The publication sheds some light on the use of renewable energies (biomass, solar thermal, heat pumps) in industrial applications. Although widely known for its use in residential applications, renewable energies are less common in manufacturing.  

Technology Options of Solar Thermal Systems in South-East Asia – Lessons learned from Thailand and Vietnam (2012)

Submitted by Raquel Ponte Costa on April 23, 2012

This power point presentation - given by Dr Ing Christoph Menke (University of Applied Sciences, Trier) – outlines the technology options and market potential for solar thermal systems in South-East Asia. After an overview of global solar thermal technology, it outlines the potential for solar water heating in Thailand, the temperature ranges for different food industrial processes, and gives an overview of the subsidy programmes implemented between 2008 and 2011.

These subsidies had several positive effects:

Designing Solar Thermal System for Selected Industrial Processes (2011)

Submitted by Raquel Ponte Costa on March 15, 2012

This is a presentation by Stefan Heß of the Fraunhofer ISE, given during the International Conference Solar Process Heat that took place in March 2011 in Austria.

Industrial process heat accounts for more than 20% of the final energy demand in Germany. 33% is needed at temperatures below 150°C, which can be easily achieved with solar thermal collector. The presentation explains why solar thermal is not used for industrial process heat in Europe. Financial restrictions and complex system integration are considered to be the main barriers to the development of this technology.

Paolo Frankl Speaks About IEA's 2012 Solar Heating and Cooling Roadmap

Submitted by Raquel Ponte Costa on March 12, 2012

This is an interview with Paolo Frankl from IEA made during the ESTEC 2011 conference in Marseille. Paolo explains that IEA is paying more attention to heating and its contribution to consumption. The IEA will release by spring 2012 a solar heating and cooling roadmap. Solar energy in the heating sector is expected to increase significantly. The main drivers to this increase are the environmental concerns (CO2 reductions), but also energy security.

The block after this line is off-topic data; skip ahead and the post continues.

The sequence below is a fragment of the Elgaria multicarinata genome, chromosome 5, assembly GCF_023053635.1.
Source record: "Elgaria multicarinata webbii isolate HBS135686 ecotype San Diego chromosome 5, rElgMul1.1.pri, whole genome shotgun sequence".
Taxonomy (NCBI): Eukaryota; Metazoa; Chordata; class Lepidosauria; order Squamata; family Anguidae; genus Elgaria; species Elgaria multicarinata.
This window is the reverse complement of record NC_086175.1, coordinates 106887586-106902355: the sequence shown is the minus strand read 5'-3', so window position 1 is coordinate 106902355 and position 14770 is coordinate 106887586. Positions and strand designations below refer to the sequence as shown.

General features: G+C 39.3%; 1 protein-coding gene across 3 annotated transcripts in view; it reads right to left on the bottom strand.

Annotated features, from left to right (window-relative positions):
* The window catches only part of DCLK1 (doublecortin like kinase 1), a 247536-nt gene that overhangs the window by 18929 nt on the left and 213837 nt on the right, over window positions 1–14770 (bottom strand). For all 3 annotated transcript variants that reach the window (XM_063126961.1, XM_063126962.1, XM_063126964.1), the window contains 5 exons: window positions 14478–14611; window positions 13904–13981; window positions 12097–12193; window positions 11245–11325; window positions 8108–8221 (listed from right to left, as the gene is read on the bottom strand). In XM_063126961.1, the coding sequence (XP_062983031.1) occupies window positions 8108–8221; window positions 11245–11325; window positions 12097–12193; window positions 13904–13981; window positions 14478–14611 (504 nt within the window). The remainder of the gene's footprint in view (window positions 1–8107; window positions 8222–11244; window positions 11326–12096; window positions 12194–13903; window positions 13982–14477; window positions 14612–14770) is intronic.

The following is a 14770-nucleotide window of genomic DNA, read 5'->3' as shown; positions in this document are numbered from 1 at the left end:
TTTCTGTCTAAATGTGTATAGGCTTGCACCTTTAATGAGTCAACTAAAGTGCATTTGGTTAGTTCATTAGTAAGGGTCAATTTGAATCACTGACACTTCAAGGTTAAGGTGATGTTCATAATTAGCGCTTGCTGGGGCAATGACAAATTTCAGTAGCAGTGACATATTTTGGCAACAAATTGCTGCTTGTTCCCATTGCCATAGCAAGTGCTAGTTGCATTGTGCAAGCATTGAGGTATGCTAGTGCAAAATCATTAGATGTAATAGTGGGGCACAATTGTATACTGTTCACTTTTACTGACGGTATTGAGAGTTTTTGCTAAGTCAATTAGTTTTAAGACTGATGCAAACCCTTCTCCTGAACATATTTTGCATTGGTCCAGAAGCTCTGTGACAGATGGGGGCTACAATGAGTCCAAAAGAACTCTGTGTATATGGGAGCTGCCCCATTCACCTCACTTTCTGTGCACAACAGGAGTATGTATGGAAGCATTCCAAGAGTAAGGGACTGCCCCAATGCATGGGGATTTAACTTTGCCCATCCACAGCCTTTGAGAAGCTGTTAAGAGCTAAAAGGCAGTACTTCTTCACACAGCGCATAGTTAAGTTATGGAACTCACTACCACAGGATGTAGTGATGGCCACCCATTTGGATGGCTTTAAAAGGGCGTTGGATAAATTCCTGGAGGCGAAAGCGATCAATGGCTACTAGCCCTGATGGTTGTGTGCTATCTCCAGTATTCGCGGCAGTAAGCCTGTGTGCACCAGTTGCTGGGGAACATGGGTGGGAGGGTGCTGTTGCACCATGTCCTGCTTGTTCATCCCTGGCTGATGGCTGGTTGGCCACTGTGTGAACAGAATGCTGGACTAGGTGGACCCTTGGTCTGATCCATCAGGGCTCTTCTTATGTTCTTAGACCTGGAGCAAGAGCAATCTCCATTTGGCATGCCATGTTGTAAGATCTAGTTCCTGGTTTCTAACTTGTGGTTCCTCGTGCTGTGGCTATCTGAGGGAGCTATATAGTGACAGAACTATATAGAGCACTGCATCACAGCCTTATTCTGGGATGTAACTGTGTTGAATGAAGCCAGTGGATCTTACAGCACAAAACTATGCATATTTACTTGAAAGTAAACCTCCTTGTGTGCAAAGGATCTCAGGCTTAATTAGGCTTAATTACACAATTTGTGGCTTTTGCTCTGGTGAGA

China's Solar Thermal Industry: Threat or Opportunity for European Companies? (2003)

Submitted by Raquel Ponte Costa on February 22, 2012

This is an article wrote by Li Hua from the Netherlands Ministry of Economic Affairs, Agriculture and Innovation. Li Hua speaks about the Chinese solar thermal market and how it has experienced a fantastic growth without any government subsidies.

Solar Heat for Industrital Process Technical Report. State of the Art in the Mediterranean Region

Submitted by Raquel Ponte Costa on February 9, 2012

The objective of this technical report is to provide an overview of the state of the art of Solar Heat for Industrial Processes (SHIP), to describe the main technologies existing worldwide, particularly in the Mediterranean, and give recommendations aimed at supporting the spread of this technology. Although there is a very limited penetration of solar technologies in the industrial sector, there is a great untapped potential.

Pages

Search results

  • Keyword : potential